As some in Florida have long suspected, the fix to eventually help former Florida Governor Jeb Bush win the 2016 Republican presidential nomination has already come to pass.
The Intercept was able to obtain emails between Jeb Bush and state Representative Matt Gaetz where the two men coordinated the “fix” by pushing back Florida’s presidential primary to favor the former governor.
State Representative Matt Gaetz wrote to Bush on January 2 that he is “concerned that Florida’s current primary date will lead to proportional allocation of delegates” and that a “winner take all” system would be preferable.
“Unless you ask me otherwise, I’ll file legislation to move our primary date back a week,” Gaetz told Bush, who responded to say that his political advisor Sally Bradshaw would give Gaetz a call. “10 4,” Gaetz shot back.
The email exchange had begun with Bush emailing Gaetz, the son of State Senator Don Gaetz, president of the Florida Senate in the previous session. Bush thanked the younger Gaetz for his “willingness to head to Iowa to go door to door,” adding, “Wow, what a generous offer! Happy New Year!”
Gaetz’s boss, House Speaker Steve Crisafulli, has already endorsed Jeb Bush for his upcoming 2016 presidential run, and now the bill filed that would push back Florida’s primary to March 15 was rushed through the legislature and recently signed into law by current Florida Governor Rick Scott.
On Thursday, Gov. Rick Scott signed a bill that sets the date of Florida’s primary as March 15, the first date on which states may award their full quantity of delegates on a winner-take-all basis under Republican National Committee rules. States scheduling primaries between March 1 and 14 must award delegates in proportion to the percentage of votes they receive or lose half their delegates, as Florida Republicans did in 2012.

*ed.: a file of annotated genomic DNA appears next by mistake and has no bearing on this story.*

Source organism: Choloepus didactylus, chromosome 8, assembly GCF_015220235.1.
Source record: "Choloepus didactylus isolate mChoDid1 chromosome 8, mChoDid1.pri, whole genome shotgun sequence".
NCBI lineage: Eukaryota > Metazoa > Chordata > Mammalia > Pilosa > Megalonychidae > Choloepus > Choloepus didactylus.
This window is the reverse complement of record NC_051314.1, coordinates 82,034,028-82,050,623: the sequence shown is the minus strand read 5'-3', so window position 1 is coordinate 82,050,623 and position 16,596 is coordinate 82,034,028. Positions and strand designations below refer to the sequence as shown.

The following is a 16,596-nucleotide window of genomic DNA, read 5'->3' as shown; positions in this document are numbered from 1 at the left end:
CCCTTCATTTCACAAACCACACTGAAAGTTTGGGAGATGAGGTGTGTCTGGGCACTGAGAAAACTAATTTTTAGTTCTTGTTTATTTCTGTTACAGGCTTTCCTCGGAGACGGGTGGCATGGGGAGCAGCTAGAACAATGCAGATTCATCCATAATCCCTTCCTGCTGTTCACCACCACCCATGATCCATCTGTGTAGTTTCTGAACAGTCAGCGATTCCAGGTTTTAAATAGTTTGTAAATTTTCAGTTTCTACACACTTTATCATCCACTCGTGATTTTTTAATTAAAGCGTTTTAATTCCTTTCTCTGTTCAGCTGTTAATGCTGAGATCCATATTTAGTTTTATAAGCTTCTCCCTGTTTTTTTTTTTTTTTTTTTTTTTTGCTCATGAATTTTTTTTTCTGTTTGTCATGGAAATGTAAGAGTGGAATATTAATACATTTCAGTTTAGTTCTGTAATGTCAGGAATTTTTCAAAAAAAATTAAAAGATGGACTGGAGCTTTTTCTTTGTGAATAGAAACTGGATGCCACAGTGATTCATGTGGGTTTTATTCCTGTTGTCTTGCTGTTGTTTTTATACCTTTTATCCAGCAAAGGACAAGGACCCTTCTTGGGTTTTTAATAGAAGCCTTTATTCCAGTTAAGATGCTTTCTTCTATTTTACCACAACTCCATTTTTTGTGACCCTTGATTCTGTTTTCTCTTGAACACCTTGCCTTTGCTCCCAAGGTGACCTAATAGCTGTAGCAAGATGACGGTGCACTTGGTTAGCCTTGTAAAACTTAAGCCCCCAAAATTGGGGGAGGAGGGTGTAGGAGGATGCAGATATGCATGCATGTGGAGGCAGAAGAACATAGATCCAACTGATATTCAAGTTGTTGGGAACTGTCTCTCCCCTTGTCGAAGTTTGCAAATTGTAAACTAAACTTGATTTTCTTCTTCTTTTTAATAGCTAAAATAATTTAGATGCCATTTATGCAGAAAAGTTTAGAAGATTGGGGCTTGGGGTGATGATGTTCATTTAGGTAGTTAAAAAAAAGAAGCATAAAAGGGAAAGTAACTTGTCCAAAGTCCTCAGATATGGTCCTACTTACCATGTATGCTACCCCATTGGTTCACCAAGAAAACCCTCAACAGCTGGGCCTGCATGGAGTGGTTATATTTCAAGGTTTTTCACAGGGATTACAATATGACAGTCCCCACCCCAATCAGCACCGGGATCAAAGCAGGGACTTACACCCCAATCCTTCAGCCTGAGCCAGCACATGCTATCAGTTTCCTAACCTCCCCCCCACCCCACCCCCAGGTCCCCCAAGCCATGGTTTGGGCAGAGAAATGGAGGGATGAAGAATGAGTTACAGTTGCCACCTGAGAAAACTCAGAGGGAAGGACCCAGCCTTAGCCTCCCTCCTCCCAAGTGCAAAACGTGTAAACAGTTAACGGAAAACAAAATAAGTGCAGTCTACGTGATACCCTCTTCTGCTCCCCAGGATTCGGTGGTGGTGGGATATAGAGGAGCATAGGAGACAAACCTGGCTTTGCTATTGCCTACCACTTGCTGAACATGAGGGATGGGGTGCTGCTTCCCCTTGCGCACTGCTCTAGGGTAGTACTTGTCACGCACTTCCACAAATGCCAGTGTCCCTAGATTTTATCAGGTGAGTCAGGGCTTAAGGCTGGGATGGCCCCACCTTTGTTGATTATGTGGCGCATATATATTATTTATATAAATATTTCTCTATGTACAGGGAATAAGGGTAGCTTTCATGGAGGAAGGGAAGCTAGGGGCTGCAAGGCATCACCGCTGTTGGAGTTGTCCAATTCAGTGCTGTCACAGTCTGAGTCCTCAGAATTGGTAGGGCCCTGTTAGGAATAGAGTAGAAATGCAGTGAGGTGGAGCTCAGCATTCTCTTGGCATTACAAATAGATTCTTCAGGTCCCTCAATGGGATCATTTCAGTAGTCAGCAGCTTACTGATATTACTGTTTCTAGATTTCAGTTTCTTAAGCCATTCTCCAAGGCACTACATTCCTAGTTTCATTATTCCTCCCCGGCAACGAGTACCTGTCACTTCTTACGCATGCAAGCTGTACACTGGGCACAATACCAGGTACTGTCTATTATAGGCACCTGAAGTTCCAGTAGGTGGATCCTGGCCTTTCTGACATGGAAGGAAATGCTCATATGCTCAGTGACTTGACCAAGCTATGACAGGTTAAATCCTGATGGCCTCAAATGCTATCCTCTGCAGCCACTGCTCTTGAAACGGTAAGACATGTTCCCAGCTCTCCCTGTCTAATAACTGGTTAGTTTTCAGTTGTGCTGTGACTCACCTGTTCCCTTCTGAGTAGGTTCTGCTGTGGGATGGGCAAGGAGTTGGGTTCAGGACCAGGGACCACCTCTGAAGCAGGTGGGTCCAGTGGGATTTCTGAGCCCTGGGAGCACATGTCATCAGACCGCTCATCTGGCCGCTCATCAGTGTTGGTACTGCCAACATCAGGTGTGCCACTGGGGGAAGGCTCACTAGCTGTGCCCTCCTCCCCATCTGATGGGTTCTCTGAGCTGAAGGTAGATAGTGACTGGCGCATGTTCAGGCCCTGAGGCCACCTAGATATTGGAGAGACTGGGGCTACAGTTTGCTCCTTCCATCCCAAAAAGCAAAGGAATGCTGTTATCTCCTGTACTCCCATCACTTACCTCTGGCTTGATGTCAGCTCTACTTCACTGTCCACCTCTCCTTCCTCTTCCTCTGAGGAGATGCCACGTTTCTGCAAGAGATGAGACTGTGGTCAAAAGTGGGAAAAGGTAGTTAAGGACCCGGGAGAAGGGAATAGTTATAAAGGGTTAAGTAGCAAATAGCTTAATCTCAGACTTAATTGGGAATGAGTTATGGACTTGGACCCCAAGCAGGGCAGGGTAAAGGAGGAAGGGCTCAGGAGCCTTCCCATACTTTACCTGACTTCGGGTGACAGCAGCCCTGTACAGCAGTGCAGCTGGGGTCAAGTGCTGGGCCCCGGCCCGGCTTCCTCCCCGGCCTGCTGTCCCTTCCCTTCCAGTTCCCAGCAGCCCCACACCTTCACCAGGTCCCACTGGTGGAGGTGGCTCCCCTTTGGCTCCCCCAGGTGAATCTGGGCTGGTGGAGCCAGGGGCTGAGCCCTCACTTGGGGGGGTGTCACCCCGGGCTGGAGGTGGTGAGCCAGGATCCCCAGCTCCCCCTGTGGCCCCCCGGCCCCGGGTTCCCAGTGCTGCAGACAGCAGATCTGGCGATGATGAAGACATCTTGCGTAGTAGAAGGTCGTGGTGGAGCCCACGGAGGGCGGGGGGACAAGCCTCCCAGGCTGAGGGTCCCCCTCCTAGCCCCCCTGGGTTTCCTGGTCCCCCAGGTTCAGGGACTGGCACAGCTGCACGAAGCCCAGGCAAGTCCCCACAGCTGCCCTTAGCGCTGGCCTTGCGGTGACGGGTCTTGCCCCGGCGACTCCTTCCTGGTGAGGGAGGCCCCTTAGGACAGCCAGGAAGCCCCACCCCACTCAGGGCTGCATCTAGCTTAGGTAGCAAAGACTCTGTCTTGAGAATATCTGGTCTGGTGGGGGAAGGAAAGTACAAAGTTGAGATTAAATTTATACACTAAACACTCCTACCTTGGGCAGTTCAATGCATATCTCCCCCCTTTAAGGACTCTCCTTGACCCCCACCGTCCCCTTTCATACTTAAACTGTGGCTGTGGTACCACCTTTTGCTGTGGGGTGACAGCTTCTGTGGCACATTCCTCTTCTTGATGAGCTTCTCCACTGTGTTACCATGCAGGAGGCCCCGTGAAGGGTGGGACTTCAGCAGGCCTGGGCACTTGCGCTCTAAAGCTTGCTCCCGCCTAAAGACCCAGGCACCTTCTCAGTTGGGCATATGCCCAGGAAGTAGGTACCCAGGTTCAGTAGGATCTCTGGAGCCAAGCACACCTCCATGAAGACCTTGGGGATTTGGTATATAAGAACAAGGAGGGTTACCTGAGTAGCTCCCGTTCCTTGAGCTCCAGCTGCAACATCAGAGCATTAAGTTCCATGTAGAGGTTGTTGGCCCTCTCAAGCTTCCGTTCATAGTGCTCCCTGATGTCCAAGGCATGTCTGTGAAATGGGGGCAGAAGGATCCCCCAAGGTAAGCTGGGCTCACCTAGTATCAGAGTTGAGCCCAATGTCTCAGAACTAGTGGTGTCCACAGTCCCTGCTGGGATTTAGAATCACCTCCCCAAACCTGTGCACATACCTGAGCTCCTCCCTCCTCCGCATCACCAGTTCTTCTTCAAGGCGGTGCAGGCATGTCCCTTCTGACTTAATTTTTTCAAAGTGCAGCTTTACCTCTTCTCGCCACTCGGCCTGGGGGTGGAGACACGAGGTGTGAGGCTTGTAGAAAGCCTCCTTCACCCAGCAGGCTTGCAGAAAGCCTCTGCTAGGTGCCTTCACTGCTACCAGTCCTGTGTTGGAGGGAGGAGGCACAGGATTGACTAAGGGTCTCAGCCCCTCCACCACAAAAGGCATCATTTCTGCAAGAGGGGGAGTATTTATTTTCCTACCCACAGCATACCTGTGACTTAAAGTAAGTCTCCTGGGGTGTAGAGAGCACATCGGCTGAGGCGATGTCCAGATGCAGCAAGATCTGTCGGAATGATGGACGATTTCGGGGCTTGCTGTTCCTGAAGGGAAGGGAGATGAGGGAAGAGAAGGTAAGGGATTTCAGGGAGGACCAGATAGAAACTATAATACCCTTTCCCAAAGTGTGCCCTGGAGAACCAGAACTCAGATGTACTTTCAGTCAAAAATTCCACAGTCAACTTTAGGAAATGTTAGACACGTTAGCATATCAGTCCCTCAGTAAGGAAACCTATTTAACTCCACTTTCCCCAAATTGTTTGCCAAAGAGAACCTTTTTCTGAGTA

As the Palm Beach Post noted, the bill appears to be a “a boon for U.S. Sen. Marco Rubio or former Gov. Jeb Bush, who both are considering a presidential run.” Such a front-loaded system often benefits establishment candidates with the most money to spend on television advertisements, as was the case with Mitt Romney in Florida in the 2012 race.
Florida, the state Bush governed for two terms, is perhaps the most important primary election for Bush in his expected quest to secure the GOP presidential nomination. Bush could lose the first few primary elections — which award delegates on a proportional basis — yet come out decisively in the lead in terms of delegates if he is able to win Florida’s winner-take-all primary, with its projected 99 delegates.
Aside from the Bush team’s $50 million “Homeland Security” effort to shore up Florida for Jeb, Team Jeb had to bus in supporters to help suppress any and all jeering by activists at his recent CPAC Q&A session in Washington, D.C.
This same kind of behavior was last seen during the 2010 U.S. Senate race between then-Republican Charlie Crist and now-Senator Marco Rubio, when Team Crist and other establishment Republicans tried to push Rubio out of the race at all costs.
Their efforts failed, but could their efforts succeed in 2016?